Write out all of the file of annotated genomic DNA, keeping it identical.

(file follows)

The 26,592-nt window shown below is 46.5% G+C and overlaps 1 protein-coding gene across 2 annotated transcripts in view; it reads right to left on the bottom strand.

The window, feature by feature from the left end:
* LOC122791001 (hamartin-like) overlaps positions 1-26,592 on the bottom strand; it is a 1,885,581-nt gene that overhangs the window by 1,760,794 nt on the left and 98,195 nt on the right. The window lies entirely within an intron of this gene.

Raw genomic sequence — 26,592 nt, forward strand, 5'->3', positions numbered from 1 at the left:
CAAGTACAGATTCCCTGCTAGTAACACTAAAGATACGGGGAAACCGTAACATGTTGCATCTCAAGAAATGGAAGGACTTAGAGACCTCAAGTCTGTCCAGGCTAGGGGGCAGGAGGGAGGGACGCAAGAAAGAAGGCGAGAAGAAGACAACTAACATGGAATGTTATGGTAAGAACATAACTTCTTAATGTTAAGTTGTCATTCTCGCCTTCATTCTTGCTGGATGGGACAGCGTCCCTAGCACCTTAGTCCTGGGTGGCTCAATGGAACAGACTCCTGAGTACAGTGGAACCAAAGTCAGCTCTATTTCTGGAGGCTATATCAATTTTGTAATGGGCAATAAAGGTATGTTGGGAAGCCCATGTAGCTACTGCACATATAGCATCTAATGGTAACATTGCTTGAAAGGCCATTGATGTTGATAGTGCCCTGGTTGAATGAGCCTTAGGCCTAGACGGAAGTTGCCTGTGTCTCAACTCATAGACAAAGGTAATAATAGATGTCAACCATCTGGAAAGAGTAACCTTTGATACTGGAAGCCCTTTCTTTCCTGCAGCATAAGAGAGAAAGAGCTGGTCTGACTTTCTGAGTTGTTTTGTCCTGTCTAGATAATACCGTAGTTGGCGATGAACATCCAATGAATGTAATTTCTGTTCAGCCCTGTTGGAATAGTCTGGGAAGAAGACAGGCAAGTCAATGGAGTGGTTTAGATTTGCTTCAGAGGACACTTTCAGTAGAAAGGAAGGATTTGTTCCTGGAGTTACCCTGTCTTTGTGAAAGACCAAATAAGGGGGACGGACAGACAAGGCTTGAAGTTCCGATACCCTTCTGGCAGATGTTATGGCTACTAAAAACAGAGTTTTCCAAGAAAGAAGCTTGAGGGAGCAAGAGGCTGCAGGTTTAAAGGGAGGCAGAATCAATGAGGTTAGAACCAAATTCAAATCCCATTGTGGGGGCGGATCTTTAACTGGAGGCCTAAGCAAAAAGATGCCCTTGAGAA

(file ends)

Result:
The 26,592-nt window shown below is 46.5% G+C and overlaps 1 protein-coding gene across 2 annotated transcripts in view; it reads right to left on the bottom strand.

The window, feature by feature from the left end:
* LOC122791001 (hamartin-like) overlaps positions 1-26,592 on the bottom strand; it is a 1,885,581-nt gene that overhangs the window by 1,760,794 nt on the left and 98,195 nt on the right. The window lies entirely within an intron of this gene.

Raw genomic sequence — 26,592 nt, forward strand, 5'->3', positions numbered from 1 at the left:
CAAGTACAGATTCCCTGCTAGTAACACTAAAGATACGGGGAAACCGTAACATGTTGCATCTCAAGAAATGGAAGGACTTAGAGACCTCAAGTCTGTCCAGGCTAGGGGGCAGGAGGGAGGGACGCAAGAAAGAAGGCGAGAAGAAGACAACTAACATGGAATGTTATGGTAAGAACATAACTTCTTAATGTTAAGTTGTCATTCTCGCCTTCATTCTTGCTGGATGGGACAGCGTCCCTAGCACCTTAGTCCTGGGTGGCTCAATGGAACAGACTCCTGAGTACAGTGGAACCAAAGTCAGCTCTATTTCTGGAGGCTATATCAATTTTGTAATGGGCAATAAAGGTATGTTGGGAAGCCCATGTAGCTACTGCACATATAGCATCTAATGGTAACATTGCTTGAAAGGCCATTGATGTTGATAGTGCCCTGGTTGAATGAGCCTTAGGCCTAGACGGAAGTTGCCTGTGTCTCAACTCATAGACAAAGGTAATAATAGATGTCAACCATCTGGAAAGAGTAACCTTTGATACTGGAAGCCCTTTCTTTCCTGCAGCATAAGAGAGAAAGAGCTGGTCTGACTTTCTGAGTTGTTTTGTCCTGTCTAGATAATACCGTAGTTGGCGATGAACATCCAATGAATGTAATTTCTGTTCAGCCCTGTTGGAATAGTCTGGGAAGAAGACAGGCAAGTCAATGGAGTGGTTTAGATTTGCTTCAGAGGACACTTTCAGTAGAAAGGAAGGATTTGTTCCTGGAGTTACCCTGTCTTTGTGAAAGACCAAATAAGGGGGACGGACAGACAAGGCTTGAAGTTCCGATACCCTTCTGGCAGATGTTATGGCTACTAAAAACAGAGTTTTCCAAGAAAGAAGCTTGAGGGAGCAAGAGGCTGCAGGTTTAAAGGGAGGCAGAATCAATGAGGTTAGAACCAAATTCAAATCCCATTGTGGGGGCGGATCTTTAACTGGAGGCCTAAGCAAAAAGATGCCCTTGAGAA